ISLAMABAD/GILGIT: Bad weather on Sunday hindered operations to rescue the three climbers who have been stuck on Rakaposhi for the last two days after conquering it, according to the Alpine Club of Pakistan (ACP).
Czech climbers Jakub Vicek, Peter Macek and local climber Wajidullah Nagri have been stranded in Camp III on the 7,788-metre-high peak in the Karakoram mountain range of Gilgit-Baltistan, said ACP Secretary Karrar Haidri.
Pakistan Army (Aviation) helicopters will resume the rescue mission on Monday.
According to the army’s aviation officials, two helicopters took off from Skardu and landed at Gilgit airport and flew to Rakaposhi to search for the climbers and observed the surrounding areas.
Sources said during the first round of the rescue operation, pilots flew flights above an altitude of 6,000m but the mountain was wrapped in clouds and winds were too strong. The helicopters returned to Gilgit for refueling.
The second round was also not successful due to bad weather conditions on the peak. The stranded climbers are in touch with their families through satellite communication.
The climbers have expressed the hope about being rescued despite losing their strength. One of the climbers is suffering from high altitude sickness, including depletion of energy.
“Camped at 6,900 metres, the climbers have already been stuck for two days. While Nagri is in good shape and keeping in touch with us, one of the Czech climbers is suffering from frostbite and the other is sick,” Mr Haidri told Dawn.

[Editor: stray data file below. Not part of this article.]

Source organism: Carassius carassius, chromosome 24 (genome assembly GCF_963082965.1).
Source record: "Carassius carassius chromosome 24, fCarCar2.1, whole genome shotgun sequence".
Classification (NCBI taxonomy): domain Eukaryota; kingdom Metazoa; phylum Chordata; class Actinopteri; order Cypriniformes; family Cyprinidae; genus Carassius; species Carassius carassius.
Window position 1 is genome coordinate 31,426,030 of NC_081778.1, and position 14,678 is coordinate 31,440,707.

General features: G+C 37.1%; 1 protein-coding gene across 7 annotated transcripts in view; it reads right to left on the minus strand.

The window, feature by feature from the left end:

On Sunday, two army helicopters that were on standby were unable to fly to pick up the rescue team, including professional climber Abdul Joshi and two others from Hunza. Both helicopters remained grounded at the Gilgit airbase as the mountain was wrapped in low level clouds. Aviation helicopters will pick up the rescue team today.
“As soon as the weather permits, the two army helicopters are due to pick up the rescue team and then head to Rakaposhi,” Mr Haidri added.
Furthermore, the two Czech mountaineers were climbing without permits and this has intensified their problems.
“Climbing without permits complicates the protocols of the bureaucracy for rescue operations,” Mr Haidri said, adding in any case it was unlikely that the helicopters could reach a height of 6,900 metres.
“The stranded climbers will probably need to descend at least as far as Camp II or a ground team will need to go up and try to reach them. It is also not clear which route the stranded climbers took on ascent. It is believed that they established a new route to the top. This presents yet another problem. There is no information on ropes, camps or the precise condition of the stranded climbers.”
After the successful summit, Nagri has become the second Pakistani climber to summit Rakaposhi after Sher Khan over 40 years ago. According to ACP, Rakaposhi is the only mountain in the world whose climb involves gaining over 5,000 vertical metres from the base camp to the summit.
Deputy Commissioner Nagar Zulqarnain Khan said the climbers had scaled Rakaposhi on Thursday and began their descent on the same day.
They had begun ascent of the peak on Sept 1 from the South Ridge. Joshi, a professional climber from Shimshal valley will lead the ground rescue.